Recent rain in much of regional Victoria has boosted opportunities for farm work which has been on hold, but with it comes potential dangers.
For those who have survived the dry conditions, now is not the time to get hurt, a joint message from WorkSafe, the Victorian Farmers Federation, Australian Workers Union and the Country Women’s Association says.
The temptation to take short cuts to get the work done needs to be tempered.
Relying on good luck or experience is a high-risk, high-consequence strategy, WorkSafe’s Director of Manufacturing, Logistics and Agriculture, said.
Working in wet and slippery conditions, particularly on uneven ground needs to be done with caution and it needs to be planned.
The CWA’s Victorian President, urged farm families to get involved in safety because they knew the potential hazards and that if something went wrong, they would be instantly affected.
A serious injury or death on a farm has an enormous impact on that family and others around the district. It is something people do not have to go through.
Taking time to plan your work and making sure everyone knows what is going on is cheap insurance that spares families unnecessary trauma.
The Victorian Farmers’ Federation’s Chief Executive, said equipment can be properly guarded and up-to-date maintenance had to be carried out if work was to be done safely.
Doing this will reduce delays and ensure everyone gets the opportunities now before us. Regional communities have faced tough times, but the job now is to recover and make up for lost time. You cannot do that from a hospital bed.
Protect yourself, your family and worker simple safety steps, can make a real difference.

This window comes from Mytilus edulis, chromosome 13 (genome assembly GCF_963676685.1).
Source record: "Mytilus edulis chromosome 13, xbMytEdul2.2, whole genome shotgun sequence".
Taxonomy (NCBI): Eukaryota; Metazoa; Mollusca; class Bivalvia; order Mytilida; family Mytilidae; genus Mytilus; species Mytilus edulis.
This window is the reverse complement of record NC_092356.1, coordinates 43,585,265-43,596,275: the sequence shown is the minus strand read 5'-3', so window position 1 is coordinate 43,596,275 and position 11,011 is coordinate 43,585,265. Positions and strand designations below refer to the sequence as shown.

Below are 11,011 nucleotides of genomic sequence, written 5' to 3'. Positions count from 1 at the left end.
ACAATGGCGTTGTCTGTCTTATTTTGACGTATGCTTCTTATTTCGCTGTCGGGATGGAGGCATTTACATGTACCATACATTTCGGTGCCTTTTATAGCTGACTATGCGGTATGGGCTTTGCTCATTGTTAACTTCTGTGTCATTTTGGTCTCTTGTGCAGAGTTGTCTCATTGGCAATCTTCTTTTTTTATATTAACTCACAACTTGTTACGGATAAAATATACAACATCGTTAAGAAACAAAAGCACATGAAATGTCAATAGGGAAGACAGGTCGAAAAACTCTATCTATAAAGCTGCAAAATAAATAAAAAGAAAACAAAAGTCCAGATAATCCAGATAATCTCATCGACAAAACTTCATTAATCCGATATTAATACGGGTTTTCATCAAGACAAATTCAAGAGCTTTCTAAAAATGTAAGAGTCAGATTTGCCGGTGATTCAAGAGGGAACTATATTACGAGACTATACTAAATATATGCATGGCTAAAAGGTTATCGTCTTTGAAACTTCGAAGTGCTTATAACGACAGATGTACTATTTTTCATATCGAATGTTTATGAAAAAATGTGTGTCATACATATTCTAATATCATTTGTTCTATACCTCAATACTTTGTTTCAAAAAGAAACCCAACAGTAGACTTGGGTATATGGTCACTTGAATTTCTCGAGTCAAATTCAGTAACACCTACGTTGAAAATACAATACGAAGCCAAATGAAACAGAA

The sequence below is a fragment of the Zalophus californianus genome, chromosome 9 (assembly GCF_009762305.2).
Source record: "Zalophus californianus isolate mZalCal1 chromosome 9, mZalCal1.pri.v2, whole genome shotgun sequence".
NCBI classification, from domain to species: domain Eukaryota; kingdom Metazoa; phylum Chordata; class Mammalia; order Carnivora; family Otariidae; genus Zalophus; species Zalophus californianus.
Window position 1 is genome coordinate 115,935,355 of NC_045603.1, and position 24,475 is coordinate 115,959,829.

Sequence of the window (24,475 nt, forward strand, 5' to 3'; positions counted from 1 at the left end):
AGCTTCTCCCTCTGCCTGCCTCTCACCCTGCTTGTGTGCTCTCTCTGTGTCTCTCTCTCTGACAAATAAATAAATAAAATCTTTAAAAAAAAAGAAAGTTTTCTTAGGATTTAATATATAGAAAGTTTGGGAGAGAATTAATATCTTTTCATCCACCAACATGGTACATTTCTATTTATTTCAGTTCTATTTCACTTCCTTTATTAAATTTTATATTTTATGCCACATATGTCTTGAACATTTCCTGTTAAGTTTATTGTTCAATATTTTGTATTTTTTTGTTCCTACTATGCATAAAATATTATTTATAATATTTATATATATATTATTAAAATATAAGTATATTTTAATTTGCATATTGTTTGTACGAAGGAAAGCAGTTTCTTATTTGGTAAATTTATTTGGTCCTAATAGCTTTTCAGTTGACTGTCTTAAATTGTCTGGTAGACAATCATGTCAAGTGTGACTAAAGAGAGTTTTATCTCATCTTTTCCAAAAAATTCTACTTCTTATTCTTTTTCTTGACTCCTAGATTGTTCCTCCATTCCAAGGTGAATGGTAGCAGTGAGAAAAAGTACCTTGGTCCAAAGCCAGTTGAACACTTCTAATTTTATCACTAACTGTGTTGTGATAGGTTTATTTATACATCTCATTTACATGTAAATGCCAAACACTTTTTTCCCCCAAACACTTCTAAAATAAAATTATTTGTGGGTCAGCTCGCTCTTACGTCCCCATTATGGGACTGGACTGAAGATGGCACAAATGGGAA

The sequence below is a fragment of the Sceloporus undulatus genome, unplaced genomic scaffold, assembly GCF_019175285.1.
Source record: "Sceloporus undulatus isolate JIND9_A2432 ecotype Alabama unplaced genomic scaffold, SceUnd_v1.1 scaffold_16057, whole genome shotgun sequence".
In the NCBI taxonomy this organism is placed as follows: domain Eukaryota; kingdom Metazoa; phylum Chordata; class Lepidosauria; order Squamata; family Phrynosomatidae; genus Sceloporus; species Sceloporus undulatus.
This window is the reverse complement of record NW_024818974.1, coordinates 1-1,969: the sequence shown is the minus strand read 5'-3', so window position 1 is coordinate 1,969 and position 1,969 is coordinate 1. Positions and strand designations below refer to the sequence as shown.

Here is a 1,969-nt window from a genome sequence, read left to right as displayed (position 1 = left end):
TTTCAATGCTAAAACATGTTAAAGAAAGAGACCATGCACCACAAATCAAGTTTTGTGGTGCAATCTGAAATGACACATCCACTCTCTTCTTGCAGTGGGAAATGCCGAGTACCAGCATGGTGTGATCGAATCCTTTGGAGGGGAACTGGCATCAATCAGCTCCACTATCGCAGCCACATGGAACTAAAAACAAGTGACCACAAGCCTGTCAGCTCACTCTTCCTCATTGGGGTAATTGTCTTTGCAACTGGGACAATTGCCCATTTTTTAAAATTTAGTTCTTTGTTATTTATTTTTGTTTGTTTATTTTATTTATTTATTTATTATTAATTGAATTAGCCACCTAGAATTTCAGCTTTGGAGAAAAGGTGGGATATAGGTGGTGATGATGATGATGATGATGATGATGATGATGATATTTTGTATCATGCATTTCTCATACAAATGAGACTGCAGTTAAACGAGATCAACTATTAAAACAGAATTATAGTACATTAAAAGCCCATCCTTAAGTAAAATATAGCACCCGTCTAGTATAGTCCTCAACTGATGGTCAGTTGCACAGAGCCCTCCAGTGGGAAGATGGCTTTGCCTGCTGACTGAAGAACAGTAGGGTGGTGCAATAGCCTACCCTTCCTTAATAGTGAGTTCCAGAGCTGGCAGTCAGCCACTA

The Australian Workers Union’s State Secretary, said safety was not just a matter for people doing work, but the entire community.
Injuries and deaths on farms are not accidents. Everyone knows of cases where something has been done or not done that has caused tragedy.
Employers and workers have to consult on how to get the job done safely.
Unless everyone has a safe workplace the broader community suffers, opportunities to earn a living are reduced and opportunities to enjoy life outside work will continue to be stolen.
Work-related deaths in country areas were well-down when compared with the metro area – 5 out of 12 fatalities this year, including two on-farm – the hidden toll was in serious injuries which included amputations, burns, head injuries, and damaged backs.
All have a role to play to protect ourselves, workmates and loved ones. You do not have to wait until tragedy strikes before saying that should be fixed.
How can my farm be made safer?
- Think about the known and potential risks and how they will be managed
- How is the work going to be done, by whom and what equipment is needed
- Plan the work. Brief everyone involved and ensure they are capable of doing what is expected Ensure they are trained in how to use the equipment they’ll be using
- Fatigue, anticipate the demands of the work, make sure no one gets over tired and build adequate rest breaks in to the schedule
- Do a safety check on the equipment
- Is the necessary guarding in place on power take offs or other equipment
- Is the hydraulics in good order? If you can work under something, chock it
- Do the brakes work properly
- Do all tractors have rollover protection? Old tractors without rollover protection
- Which are only brought out for odd jobs can be upgraded or stay in the shed
- WorkSafe inspectors frequently find tractors without rollover protection although it has been compulsory for many years
- Ensure there is safe clearance between farm equipment and trucks near power lines
- Take care when jump-starting tractors and other equipment. Jump-starting can over-ride some safety features
- Do not start tractors and other equipment from ground level while standing between the wheels. Tractors left in gear cause deaths and serious injuries each year
- Keep children away from areas where work is underway